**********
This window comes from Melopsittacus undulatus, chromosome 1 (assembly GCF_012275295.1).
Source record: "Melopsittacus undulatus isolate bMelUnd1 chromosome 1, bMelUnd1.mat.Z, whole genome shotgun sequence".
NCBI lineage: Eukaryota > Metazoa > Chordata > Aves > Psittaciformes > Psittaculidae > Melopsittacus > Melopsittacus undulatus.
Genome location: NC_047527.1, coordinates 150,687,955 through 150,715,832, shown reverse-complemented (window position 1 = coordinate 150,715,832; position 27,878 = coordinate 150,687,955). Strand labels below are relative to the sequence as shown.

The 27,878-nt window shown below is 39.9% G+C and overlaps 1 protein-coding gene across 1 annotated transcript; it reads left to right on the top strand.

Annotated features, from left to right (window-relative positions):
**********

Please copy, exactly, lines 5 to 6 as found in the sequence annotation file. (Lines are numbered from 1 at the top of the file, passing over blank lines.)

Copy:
The 27,878-nt window shown below is 39.9% G+C and overlaps 1 protein-coding gene across 1 annotated transcript; it reads left to right on the top strand.

Annotated features, from left to right (window-relative positions):